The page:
An analysis of the epic story of the odyssey

The Odyssey does not follow a linear chronology. The first four books set the scene in Ithaca. Telemachus is searching for news of his father, who has not been heard from since he left for war nearly 20 years earlier.

An analysis of the epic story of the odyssey

Check new design of our homepage! The Greek epic poem is one of the two works of the Greek literary genius. The poem is an extant work composed around the eighth century. A summary of the Odyssey highlights the journey of the Greek hero Odysseus or Ulysses, after the fall of Troy Penlighten Staff Last Updated: Mar 19, The Odyssey is unique among poems of the time.

The focus on a unified theme within an epic cycle via rapid, but direct, evolution of thought and expression makes the Odyssey a classic. Homer was recognized around the Western world for simple syntax in hexameter verse. The poem spotlights grammatical form led by verse structure to attribute rhythm through uniform pauses.

Homer's poetic skill defies age and time by surpassing degree. Odyssey may lack the expression and distinguishing qualities of Iliad, but the subtle version of the epico-lyrical attempt remains a ballad.

Homer's powerful style of verse defines the popular epic as a ballad, set against Greek culture.

The Odyssey Analysis

The Odyssey is indigenous and easily distinguishable from a Dante or Milton. Homer's Odyssey is as dramatic as Iliad. The lack of racial antipathy and political events etch the poem permanently in the mind of the reader.

Homeric Greek, in the Odyssey, is a rhapsode style that was probably meant to be sung. The ballad revolves around Odysseus, who takes ten long years after the Trojan War to reach Ithaca. His absence is misunderstood for his death. Penelope, his wife and his son Telemachus deal with suitors, who line up for Penelope's hand.

The unruly Proci make their lives miserable. It is at a time when his son Telemachus, is only a month old. Ten years after the war, Odysseus retraces his steps back home.

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By that time, Telemachus is twenty and living with his mother Penelope in Ithaca. His mother has to deal with suitors, who are boisterous and adamant that she should agree to marriage.

Athena, Odysseus's guardian, decides with the King of Gods according to Greek mythology, Zeus, to take the form of Mentes, a Taphian chief and speak to Telemachus. She urges the boy to look for his father.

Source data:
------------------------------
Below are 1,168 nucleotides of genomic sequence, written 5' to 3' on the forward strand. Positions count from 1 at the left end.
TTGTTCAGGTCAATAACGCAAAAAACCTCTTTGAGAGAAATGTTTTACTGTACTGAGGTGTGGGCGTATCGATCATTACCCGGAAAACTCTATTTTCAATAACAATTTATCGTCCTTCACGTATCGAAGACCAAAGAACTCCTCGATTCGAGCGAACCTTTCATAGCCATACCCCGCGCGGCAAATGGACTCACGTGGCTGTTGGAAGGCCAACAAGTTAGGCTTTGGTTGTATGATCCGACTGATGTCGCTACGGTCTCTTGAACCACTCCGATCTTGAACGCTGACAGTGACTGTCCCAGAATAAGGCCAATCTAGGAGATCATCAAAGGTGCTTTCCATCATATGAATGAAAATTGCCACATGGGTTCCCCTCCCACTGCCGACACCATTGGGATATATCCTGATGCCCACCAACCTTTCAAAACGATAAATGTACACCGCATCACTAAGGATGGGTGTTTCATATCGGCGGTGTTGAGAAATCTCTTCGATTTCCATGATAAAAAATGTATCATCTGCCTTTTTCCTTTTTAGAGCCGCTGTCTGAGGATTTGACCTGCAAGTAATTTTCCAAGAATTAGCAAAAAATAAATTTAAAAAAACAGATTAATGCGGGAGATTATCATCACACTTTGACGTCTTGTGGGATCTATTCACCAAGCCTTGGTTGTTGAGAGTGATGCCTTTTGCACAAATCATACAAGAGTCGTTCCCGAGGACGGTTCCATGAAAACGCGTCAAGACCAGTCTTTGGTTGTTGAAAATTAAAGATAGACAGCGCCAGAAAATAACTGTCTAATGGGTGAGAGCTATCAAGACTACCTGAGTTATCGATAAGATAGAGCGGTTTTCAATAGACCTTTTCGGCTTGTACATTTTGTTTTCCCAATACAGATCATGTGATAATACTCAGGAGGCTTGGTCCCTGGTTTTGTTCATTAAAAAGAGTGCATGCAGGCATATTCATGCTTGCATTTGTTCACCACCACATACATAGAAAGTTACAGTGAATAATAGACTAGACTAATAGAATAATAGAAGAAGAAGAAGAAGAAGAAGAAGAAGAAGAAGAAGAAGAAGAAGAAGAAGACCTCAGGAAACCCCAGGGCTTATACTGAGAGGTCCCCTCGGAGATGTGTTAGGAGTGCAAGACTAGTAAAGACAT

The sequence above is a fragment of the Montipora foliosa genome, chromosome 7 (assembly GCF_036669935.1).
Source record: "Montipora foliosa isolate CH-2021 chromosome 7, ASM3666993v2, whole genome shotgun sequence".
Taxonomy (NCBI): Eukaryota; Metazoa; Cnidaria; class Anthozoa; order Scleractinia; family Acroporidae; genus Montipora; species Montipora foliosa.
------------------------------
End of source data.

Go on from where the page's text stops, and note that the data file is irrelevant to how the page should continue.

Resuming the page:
Telemachus and Athena witness Phemius the bard entertaining the rowdy suitors with "Return from Troy". Even as Penelope objects, urged by Athena, Telemachus orders Phemius to read on. Athena finds Telemachus a ship and crew and helps him to depart for the mainland.

Welcomed by the Nestor family, Telemachus then embarks on a land journey alongside Sparta, Nestor's son. He chances upon Helen and Menelaus bear witness of a meeting with sea-god Proteus.

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They inform Telemachus that his father has been captured by Calypso, a nymph. Odysseus, meanwhile, spends seven years in captivity. He is released only to incur the wrath of Poseidon, the sea-god who was not present on Mount Olympus when Athena and Zeus interacted.

Escaping the wreckage, Odysseus swims ashore exhausted and falls asleep. He then seeks the hospitality of Arete and Alcinous. Odysseus struggles through a situation where his identity is always in doubt.

An analysis of the epic story of the odyssey

A raid on his twelve ships by storms, lotus eaters and blinded with a wooden stake, leaves the hero a broken man. A boon from Aeolus, the wind god helped Odysseus harness all the winds. However, with destiny playing truant, Odysseus does not retain the only 'safe' wind that could blow him homeward.

His escapades with the pantheon of Greek gods and goddesses, a treacherous sailor, Laestrygones the cannibal, Circe, the witch goddess and the spirit of Tiresias, leave Odysseus spent and longing for home. Odysseus' lucky meeting with the Phaeacians, buys him a home-bound journey.

Disguised as a beggar, Odysseus learns about his family. He meets Penelope with the intention of testing her love for him. Penelope proposes that a contest be held to find the suitor whom she will marry.The Odyssey study guide contains a biography of Homer, literature essays, a complete e-text, quiz questions, major themes, characters, and a full summary and analysis.

About The Odyssey The Odyssey Summary. The Odyssey (/ ˈ ɒ d ə s i /; Greek: Ὀδύσσεια Odýsseia, pronounced [] in Classical Attic) is one of two major ancient Greek epic poems attributed to Homer.

It is, in part, a sequel to the Iliad, the other work ascribed to Homer. The Odyssey summary key points: Odysseus’s son Telemachus sneaks off the island to find his father. Menelaus tells him that Odysseus is being held captive by Calypso.

An analysis of the epic story of the odyssey

Most good stories start with a fundamental list of ingredients: the initial situation, conflict, complication, climax, suspense, denouement, and conclusion. Great writers sometimes shake up the recipe and add some spice. Analysis: Books 1–2 The Odyssey is an epic journey, but the word journey must be broadly understood.

The epic focuses, of course, on Odysseus’s nostos (“return home” or “homeward voyage”), a journey whose details a Greek audience would already know because of their rich oral mythic tradition.

The Odyssey study guide contains a biography of Homer, literature essays, a complete e-text, quiz questions, major themes, characters, and a full summary and analysis. About The Odyssey The Odyssey Summary.

The Odyssey at a Glance